It was on April 22, 1979 that Samir al-Qantar achieved his brief but infamous moment in history. In a small boat, he and three other members of the Palestine Liberation Front set off from Lebanon. A short time later, eluding Israeli patrols, they landed near the town of Nahariya, six miles south of the Lebanese border. It was called “Operation Nasser”, after the president of Egypt, and their leader was Ahmed al Abras.

Dashing from the beach, they smashed their way into an apartment and took 28 year old Danny Haran and his four-year-old daughter hostage. A police sergeant, thinking he was responding to a burglary, was shot and killed. Haran’s second child, a two-year-old daughter hid with her mother in a crawl space. The child died, suffocated by accident as her mother tried to keep her from crying out. After trying to find and kill more residents, Qantar and Abras end up in a shoot-out with the police while trying to get to their boat. On the beach, al-Qantar bashes the four-year old daughter to death with his rifle butt, and reportedly turns to the father and says, “the last thing you see will be your child being killed” and then shoots the father at close range. Now wounded, he is captured, tried, convicted and sentenced to 542 years in prison. Abras too was incarcerated.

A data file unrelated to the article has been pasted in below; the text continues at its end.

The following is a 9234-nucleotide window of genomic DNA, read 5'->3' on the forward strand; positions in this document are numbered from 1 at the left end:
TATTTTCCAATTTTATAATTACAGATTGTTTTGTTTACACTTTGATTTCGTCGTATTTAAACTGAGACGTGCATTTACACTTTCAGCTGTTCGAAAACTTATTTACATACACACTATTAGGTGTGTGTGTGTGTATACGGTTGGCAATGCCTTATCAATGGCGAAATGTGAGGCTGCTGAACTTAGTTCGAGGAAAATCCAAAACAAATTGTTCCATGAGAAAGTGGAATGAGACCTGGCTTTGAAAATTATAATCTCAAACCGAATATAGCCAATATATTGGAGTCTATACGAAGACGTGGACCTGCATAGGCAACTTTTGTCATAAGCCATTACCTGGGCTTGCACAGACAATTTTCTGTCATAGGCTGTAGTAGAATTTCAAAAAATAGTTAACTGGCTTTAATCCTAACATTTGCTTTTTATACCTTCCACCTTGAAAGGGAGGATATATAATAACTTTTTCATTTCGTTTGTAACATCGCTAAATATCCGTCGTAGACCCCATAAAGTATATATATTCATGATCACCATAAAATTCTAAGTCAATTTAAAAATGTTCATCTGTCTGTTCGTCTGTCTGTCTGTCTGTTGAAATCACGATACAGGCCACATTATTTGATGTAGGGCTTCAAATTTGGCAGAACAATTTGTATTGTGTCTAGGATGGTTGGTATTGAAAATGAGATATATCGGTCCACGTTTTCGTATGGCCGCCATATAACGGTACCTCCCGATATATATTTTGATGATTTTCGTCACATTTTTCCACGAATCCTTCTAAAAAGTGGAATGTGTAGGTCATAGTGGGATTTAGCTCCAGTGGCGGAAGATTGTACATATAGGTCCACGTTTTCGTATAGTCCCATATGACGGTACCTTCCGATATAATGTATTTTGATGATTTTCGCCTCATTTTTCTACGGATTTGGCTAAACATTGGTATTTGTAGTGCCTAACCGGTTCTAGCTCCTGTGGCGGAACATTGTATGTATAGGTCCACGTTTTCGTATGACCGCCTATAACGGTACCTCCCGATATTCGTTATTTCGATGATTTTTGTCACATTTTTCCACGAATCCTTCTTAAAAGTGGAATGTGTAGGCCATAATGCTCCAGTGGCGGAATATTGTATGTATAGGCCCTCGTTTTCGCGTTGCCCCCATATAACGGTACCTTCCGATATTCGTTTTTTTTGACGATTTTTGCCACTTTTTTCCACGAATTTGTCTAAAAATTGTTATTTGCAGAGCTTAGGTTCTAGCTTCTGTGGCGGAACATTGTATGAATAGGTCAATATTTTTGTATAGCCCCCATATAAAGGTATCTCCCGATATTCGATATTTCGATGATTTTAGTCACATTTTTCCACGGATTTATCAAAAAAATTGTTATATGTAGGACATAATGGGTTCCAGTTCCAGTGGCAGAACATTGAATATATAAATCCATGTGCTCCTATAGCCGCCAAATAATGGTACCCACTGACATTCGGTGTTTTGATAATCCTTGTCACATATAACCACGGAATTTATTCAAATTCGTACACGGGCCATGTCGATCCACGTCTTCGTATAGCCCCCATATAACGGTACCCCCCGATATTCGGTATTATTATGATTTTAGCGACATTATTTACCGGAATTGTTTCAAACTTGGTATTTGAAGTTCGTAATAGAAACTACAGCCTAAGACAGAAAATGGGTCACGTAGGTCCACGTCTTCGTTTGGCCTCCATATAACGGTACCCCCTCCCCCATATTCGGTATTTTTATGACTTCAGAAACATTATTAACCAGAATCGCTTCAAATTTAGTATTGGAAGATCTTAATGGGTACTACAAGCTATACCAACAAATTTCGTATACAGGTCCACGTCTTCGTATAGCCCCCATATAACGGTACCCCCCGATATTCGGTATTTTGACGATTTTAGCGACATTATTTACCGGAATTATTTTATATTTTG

Now 44, Qantar, languishes in Israel’s Nafha prison, studying for his doctorate in sociology. Abras however, was released in a prisoner exchange in May of 1985 when Ahmad Jubril’s Popular Front for the Liberation of Palestine returned three Israeli soldiers. In exchange Israel released 1150 terrorists.

As the Defense Minister Yitzchak Rabin, (who as Prime Minister approved the Entebbe raid) neatly put it, “When no military option exists, there is no choice but to enter into negations and pay a price.”

And a price Israel often paid. Over the past 56 years since the War of Independence, Israel has traded over 30,000 POWs, terrorists, and civilians, including the remains of terrorists (a.k.a. freedom fighters, depending on one’s perception) for 1270 Israeli civilians and military including the deceased, who have been held by various Arab nations or Terrorist groups.

But Qantar was never one of the ‘traded.’ He had “too much Israeli blood on his hands”, one official stated.